Jesse Kavadlo, PhD
A Novel Approach
College catalogs consistently feature standard English courses like English Composition and American Literature. Thanks in part to Jesse Kavadlo, professor of English and humanities, Maryville’s catalog also offers offbeat classes on topics such as aliens and superheroes.
“I’ve always wanted to teach the kinds of classes that I wanted to take as a student,” Kavadlo says.
In Kavadlo’s course titled Aliens to Zombies: Monsters in Literature and Film, students critique novels and movies to find commonalities. They study the likes of Dracula and Alien, and Frankenstein and Jurassic Park.
Another course created by Kavadlo, Reading Rock and Roll, looks at music-related novels decade by decade to better understand the changing culture. Conspiracies in Literature and Film examines conspiracies on the page, on the screen and in culture. Superheroes in Popular Culture uses movies and graphic novels to analyze the similarities and differences in depictions of heroes since the 1930s.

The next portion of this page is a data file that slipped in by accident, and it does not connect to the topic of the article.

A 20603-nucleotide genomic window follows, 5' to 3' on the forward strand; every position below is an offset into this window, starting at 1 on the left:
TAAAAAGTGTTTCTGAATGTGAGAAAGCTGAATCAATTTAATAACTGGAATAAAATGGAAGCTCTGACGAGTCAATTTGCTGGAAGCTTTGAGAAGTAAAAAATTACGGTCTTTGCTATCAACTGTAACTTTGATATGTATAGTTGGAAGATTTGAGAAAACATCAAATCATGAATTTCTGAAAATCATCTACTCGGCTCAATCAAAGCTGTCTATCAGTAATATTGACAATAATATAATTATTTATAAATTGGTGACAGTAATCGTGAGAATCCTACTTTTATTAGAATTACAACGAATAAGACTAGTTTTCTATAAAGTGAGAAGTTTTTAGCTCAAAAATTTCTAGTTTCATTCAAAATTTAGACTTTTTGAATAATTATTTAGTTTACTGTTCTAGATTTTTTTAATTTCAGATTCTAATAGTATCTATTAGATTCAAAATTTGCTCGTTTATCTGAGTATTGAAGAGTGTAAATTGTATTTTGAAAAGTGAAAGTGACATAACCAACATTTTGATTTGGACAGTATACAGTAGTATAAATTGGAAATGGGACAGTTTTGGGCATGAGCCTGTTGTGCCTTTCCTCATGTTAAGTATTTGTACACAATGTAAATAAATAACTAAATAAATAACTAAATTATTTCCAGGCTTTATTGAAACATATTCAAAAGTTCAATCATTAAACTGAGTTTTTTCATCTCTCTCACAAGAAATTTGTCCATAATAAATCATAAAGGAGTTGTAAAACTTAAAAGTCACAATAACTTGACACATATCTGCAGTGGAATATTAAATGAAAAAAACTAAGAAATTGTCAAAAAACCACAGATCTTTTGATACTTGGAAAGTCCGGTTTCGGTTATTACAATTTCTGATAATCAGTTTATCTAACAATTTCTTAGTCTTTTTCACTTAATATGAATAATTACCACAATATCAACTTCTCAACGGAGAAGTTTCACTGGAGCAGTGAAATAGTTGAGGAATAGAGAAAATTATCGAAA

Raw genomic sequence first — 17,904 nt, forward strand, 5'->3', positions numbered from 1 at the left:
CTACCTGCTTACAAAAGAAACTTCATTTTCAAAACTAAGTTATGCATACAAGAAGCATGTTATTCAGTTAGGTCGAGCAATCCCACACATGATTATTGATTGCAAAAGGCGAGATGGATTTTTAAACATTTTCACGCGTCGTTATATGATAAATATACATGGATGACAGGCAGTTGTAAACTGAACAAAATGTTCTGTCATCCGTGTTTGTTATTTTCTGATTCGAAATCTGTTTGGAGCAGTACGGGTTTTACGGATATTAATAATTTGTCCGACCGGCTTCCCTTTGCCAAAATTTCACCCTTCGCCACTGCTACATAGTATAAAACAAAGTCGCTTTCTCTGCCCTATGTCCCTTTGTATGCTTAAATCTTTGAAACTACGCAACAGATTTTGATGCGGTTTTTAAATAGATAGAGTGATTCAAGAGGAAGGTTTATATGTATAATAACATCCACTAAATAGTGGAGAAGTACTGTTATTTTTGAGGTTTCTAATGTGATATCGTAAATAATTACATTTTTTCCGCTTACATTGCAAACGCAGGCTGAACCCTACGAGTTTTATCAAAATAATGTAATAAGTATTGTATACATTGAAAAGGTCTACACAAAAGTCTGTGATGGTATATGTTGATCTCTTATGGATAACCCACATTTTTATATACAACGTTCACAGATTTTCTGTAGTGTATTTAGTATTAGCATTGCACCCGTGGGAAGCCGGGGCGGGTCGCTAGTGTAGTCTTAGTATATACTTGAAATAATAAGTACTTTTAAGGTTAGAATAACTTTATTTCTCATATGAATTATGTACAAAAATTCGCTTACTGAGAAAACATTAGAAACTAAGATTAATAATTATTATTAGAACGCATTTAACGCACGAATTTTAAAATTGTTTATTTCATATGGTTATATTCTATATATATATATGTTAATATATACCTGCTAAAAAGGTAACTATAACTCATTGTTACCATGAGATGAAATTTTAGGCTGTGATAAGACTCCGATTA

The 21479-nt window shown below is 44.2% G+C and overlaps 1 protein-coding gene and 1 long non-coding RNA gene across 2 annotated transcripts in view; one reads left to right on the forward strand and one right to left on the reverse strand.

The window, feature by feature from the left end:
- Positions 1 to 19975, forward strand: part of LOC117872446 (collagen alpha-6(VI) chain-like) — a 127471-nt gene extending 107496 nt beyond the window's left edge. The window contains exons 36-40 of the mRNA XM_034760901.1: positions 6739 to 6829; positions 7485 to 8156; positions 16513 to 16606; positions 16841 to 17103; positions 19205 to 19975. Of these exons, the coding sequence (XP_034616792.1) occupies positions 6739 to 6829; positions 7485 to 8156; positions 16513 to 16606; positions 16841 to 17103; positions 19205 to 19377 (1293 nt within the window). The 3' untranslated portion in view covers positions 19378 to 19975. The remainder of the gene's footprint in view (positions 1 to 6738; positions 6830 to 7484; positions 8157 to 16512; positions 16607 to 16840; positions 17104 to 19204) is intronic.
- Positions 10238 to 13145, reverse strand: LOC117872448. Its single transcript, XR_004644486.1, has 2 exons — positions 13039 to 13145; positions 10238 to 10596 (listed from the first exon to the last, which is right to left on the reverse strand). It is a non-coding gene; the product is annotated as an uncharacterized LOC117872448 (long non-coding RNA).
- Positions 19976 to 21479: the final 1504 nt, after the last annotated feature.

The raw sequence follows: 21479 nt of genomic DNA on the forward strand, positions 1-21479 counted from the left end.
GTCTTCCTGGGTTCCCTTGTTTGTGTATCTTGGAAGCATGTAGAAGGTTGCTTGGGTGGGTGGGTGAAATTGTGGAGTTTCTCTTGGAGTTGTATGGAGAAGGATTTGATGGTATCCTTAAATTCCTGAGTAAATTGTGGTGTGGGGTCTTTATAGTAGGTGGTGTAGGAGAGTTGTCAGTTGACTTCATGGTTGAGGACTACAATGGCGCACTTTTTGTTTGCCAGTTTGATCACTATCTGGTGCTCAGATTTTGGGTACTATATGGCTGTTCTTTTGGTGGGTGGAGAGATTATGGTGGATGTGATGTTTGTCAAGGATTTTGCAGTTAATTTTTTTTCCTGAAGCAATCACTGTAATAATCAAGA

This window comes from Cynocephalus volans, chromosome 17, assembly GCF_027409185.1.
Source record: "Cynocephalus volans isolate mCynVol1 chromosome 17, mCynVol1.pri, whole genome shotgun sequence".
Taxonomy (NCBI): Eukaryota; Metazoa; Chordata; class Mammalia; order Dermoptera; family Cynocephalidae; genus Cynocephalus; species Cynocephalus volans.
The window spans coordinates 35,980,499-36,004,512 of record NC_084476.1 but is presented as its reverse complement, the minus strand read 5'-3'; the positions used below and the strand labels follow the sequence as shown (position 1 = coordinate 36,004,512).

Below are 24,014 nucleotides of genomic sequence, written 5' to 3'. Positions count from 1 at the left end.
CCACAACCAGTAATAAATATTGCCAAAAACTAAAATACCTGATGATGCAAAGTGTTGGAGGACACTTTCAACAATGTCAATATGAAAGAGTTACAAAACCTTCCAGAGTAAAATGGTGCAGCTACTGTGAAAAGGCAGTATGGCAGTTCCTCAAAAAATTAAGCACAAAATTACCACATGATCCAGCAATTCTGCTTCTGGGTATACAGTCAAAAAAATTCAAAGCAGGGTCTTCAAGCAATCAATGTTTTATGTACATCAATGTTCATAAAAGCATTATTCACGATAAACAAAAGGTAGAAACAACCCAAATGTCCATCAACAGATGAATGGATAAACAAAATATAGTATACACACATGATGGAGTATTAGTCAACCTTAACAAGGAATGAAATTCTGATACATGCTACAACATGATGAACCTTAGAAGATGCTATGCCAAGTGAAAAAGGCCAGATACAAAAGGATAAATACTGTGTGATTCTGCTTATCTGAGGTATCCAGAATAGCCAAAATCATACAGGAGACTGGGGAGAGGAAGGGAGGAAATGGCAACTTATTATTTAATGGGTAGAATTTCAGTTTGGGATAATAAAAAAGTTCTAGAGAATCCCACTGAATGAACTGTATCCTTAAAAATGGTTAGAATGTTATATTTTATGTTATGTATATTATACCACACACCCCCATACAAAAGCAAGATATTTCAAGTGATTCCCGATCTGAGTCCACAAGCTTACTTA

“I’ve always felt very strongly that understanding aspects of what’s happening in popular culture can allow students to ask some very important questions about themselves and how literature works, even though they are having fun at the same time,” Kavadlo says.
Integrating popular culture into a traditional subject area engages students who might otherwise only take English courses to fulfill a requirement and inspire creativity by encouraging new ways of thinking, says Kavadlo. The unusual approach resonates with students.
“He’s a very popular professor so it’s difficult to get into his classes,” says Samantha Martin, a senior psychology and sociology major. “He’s passionate about the novels and stories that we read. He wants us to understand them on a deeper level.”
Kavadlo’s teaching style is as responsible for his popularity as the interesting classes he offers. Matthew Wigley, a senior English major, says Kavadlo is a dynamic professor who encourages his students to get involved in discussions, think critically, use their imaginations and work hard.
“I have never walked away from one of his classes wishing I’d taken something else,” Wigley says. “I have grown as a writer, and more importantly as a person. I have always felt it was an environment that oozed intrigue and sprouted knowledge. ”
(First published in the Spring 2015 edition of Maryville Magazine)